Playing GamesComputer use is by nature a stationary activity. For seniors looking to get active when they log off, ground-breaking TV-based gaming systems like the Nintendo Wii—whose remote-controlled, motion-activated software forces players to move, jump and swing their arms—offer an enjoyable, low-impact workout advocated by many healthcare professionals for their calorie-burning and motivational advantages.According to Tanya McKeown, Kennedy Health System’s community program health manager and Eldermed coordinator, the Wii can help seniors stay young in spirit. “Sedentary seniors can become lively once again,” she says. “The physical movement and mental stimulation help keep them active. In addition, there is an increase in oxygen and heart rate, which ultimately translates into calories burned.” Beyond the physical benefits, McKeown says, “Playing the Wii also allows seniors to get involved socially, considering a friendly game of Wii bowling or tennis can increase a spark in conversation and even a little competitiveness. And all this occurs while having fun.”
Ruth Giebel, 77, of Stratford, participates in several of Kennedy’s senior programs, but she gets the most out of her weekly Wii bowling matches at the Gloucester Township Library. “I really have become addicted to it,” she says. “You are on your feet, using your arms, and jumping up and down yelling. For some of us, it’s the most exercise we get.
“I feel more lively” after playing a game, she says. Aside from the physical activity, Giebel also sees value in the social aspect of playing Wii with her peers, citing the difficulty of making friends later in life. “It’s great to get out and socialize and be with other people. It helps your mind keep going and keep from being depressed, too. It’s a great mental boost. It makes you feel like you are somebody, you are important somehow—and that’s a wonderful feeling.”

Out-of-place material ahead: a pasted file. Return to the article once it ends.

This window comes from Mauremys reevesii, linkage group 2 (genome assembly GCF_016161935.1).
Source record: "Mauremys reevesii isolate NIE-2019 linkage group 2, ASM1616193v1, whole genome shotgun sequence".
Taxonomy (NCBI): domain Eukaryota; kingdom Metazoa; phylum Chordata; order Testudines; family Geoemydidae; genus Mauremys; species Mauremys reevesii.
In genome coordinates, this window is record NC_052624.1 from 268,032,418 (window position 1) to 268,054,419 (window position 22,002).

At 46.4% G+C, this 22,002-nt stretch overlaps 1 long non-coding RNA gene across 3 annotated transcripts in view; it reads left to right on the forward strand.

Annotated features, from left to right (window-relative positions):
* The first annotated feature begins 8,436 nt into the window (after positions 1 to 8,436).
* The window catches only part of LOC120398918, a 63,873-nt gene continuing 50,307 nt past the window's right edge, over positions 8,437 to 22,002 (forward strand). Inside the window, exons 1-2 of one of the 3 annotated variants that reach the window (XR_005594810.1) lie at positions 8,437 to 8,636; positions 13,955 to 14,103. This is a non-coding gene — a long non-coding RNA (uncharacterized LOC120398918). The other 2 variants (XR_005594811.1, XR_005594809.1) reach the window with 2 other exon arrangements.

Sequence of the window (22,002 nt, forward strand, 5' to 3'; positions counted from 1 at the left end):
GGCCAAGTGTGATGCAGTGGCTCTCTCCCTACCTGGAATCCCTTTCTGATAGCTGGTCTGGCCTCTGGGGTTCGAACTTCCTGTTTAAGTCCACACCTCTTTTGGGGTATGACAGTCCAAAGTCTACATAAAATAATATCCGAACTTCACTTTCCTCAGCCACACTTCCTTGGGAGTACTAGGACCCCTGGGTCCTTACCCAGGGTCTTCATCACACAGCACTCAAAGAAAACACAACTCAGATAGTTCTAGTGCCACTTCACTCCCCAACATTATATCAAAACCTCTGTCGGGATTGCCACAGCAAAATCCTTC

Other area organizations are encouraging seniors to use technology to get active. The Samost Jewish Family and Children’s Service of Southern New Jersey (JFCS), a nonprofit social-services agency for people of all religions, received a donation from the Samost family in 2008 that provided 185 Wii systems to be distributed to senior communities throughout Burlington, Camden and Gloucester counties. To further encourage participation, the JFCS launched an intergenerational program that involves teen volunteers helping seniors learn the games.
“Our senior gamers love the experience, and so do their younger partners,” says Sherry Wolkoff, communications coordinator at the JFCS. “The seniors have even begun to set up matches among themselves.”The Learning CurveThe fact that the JFCS asked teens to come in to teach its seniors how to use the Wii points to the fact that while the younger set is weaned on pixels and bytes and joysticks, the older generation can lag behind the times, technologically. But plenty of area institutions are looking to even the tech-savviness playing field.